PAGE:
Environmentalists voice concerns against the draft EIA notification 2020

Policy matters this week
9 Jul 2020
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Work in progress in coal mines in Jharsuguda (Image source: IWP Flickr album)
Work in progress in coal mines in Jharsuguda (Image source: IWP Flickr album)

Draft EIA notification 2020 attracts criticism from experts

In March this year, the Environment Ministry had issued the draft environmental impact assessment (EIA) notification. However, as per the experts, the new draft is non-transparent, undemocratic, unjust and unaccountable as it ensures no monitoring of development projects. Many provisions of the draft EIA Notification 2020 seem to tilt the scales in favour of infrastructure over the environment. The new proposal which will allow retrospective approval for projects that don’t have green clearance, seems to be very damaging, fear experts. The experts call for wide and deep deliberation of the draft notification before it is finalised. (The HIndu, Financial Express)

NGT slaps a fine of Rs 25 crore at Oil India over Baghjan oil well fire incident

In connection to a massive fire which exploded from OIL's Baghjan well, the National Green Tribunal (NGT) has ordered the government-owned Oil India Limited (OIL), to deposit an initial amount of Rs. 25 crore with the District Magistrate, Tinsukia District, Assam, for causing damage to the environment, biodiversity, humans, wildlife and public health. Along with this, the bench has also constituted an eight-member Committee to look into the matter and submit its preliminary report within 30 days. While NGT has fined OIl India for causing destruction in the region, another news report has informed that the mixing of condensate with floodwaters in the Maguri-Motapung Beel close to the blowout site has killed fish in large numbers as the floodwaters have turned acidic. (National Herald, The Telegraph India)

Public outcry leads to panchayat refusing to allow mining in Neugal river

Bathan panchayat in Himachal Pradesh were left with no choice but to refuse the issuance of no-objection certificate for the allotment of a part of the Neugal river for mining and setting up a stone crusher after the public outcry. The residents of Thural and Bathan panchayat had lodged a protest over the government’s decision to open a part of the river for mining activities and setting up a stone crusher subject to the issuance of an NoC from the panchayat and local environmental groups. When a special meeting was called to discuss the issue and seek public opinion, the panchayat members unanimously rejected the proposal as it would lead to environmental degradation in the area. (The Tribune)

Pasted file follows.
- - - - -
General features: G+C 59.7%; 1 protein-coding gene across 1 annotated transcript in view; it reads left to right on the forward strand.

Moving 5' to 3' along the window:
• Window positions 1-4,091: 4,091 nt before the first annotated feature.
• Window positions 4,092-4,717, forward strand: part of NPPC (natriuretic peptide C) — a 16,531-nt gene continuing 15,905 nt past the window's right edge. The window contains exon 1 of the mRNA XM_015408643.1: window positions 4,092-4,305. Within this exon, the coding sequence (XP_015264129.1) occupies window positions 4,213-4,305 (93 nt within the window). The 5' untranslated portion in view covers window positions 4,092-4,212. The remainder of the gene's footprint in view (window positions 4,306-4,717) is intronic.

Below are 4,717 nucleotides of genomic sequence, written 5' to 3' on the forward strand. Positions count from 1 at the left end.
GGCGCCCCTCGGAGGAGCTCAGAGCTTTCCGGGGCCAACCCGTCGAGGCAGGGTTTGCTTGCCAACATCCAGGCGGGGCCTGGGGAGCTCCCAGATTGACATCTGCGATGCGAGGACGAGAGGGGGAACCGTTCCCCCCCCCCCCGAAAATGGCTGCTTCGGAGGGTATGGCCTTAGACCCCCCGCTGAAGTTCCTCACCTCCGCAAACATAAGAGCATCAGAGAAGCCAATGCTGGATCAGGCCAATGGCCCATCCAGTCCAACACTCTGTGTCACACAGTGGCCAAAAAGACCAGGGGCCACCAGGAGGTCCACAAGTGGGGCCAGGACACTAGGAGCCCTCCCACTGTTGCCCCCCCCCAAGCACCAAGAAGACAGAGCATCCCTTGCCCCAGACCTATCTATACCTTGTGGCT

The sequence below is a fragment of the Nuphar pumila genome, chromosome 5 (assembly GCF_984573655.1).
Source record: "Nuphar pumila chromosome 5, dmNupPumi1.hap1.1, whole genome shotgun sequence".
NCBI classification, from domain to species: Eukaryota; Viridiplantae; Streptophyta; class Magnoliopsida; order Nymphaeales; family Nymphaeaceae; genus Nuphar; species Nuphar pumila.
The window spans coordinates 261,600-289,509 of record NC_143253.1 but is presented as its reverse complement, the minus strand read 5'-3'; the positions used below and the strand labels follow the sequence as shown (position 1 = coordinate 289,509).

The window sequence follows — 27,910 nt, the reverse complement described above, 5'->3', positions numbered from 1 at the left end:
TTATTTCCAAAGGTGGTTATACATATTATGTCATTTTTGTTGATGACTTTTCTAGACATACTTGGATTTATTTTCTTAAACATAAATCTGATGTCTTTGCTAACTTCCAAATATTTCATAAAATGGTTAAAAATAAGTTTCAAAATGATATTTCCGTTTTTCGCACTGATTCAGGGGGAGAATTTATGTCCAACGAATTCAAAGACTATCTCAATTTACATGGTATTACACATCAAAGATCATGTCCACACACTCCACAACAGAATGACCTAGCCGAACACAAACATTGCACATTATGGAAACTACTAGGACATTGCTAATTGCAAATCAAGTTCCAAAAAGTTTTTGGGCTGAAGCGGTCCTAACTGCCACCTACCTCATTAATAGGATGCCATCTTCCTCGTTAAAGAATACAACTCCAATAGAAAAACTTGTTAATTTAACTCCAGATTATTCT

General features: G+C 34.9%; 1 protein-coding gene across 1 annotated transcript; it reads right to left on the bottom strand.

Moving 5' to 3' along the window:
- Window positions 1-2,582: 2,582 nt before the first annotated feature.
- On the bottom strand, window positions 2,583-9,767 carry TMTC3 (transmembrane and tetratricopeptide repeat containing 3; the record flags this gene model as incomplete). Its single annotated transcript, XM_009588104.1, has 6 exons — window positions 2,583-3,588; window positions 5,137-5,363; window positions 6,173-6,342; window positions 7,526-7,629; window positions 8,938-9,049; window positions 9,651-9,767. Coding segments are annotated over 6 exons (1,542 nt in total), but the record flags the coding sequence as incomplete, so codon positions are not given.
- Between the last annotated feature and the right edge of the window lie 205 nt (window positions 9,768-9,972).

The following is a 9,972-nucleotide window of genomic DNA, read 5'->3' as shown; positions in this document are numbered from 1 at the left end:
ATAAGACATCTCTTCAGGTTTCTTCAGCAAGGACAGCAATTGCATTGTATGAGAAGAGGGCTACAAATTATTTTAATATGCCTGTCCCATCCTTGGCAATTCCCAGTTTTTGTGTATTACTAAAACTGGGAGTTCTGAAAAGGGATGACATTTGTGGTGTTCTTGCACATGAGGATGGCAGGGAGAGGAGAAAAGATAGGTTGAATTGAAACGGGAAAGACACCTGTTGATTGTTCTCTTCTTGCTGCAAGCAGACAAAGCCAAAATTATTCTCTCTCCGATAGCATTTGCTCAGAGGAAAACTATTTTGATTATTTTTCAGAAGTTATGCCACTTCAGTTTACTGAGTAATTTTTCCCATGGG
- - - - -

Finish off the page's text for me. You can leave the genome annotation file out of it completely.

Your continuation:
NGT raps NMCG for failing to save Ganga river from pollutants

The National Green Tribunal (NGT) has reprimanded the National Mission for Clean Ganga (NMCG) for failing to control pollutants entering Ganga river and other water bodies. As per the panel, NMCG report does not show any meaningful action and merely refers to certain meetings and field visits by the officials of the Ministry of Jal Shakti. Moreover, the report hardly mentions compliance of law and rigorous steps which are expected against law violators when violations are rampant and patent. The NGT has ordered the Central Pollution Control Board and Secretary in the Ministry of Jal Shakti to ensure no pollution is discharged in water bodies and violators are to be dealt with as per mandate of law without any deviation from timelines. (Outlook India)

Tribal protests creates a roadblock for Bodhghat project in Chhattisgarh

In a bid to provide irrigation facilities to farmers in the three Communist Party of India (Maoist)-hit districts of the Bastar region, the Chhattisgarh government had started conducting a survey for the multi-purpose Bodhghat project on the Indravati river. The project, worth Rs 22,000 crore and likely to generate 300 megawatt of hydel power, envisages to construct a dam near Barsoor village in Dantewada district to irrigate 3,66,580 hectares (ha) of farmland in Maoist–affected Dantewada, Bijapur, and Sukma districts. However, the local tribes in the Bastar division stood up against the project due to fears of displacement and deforestation and the project's survey was stalled. Also, the activists have demanded that the project should be approved by state’s tribal advisory committee first because it is being constructed in tribal-dominated areas. (Hindustan Times)

This is a roundup of important policy matters from June 24 - July 7, 2020. Also, read news this week.

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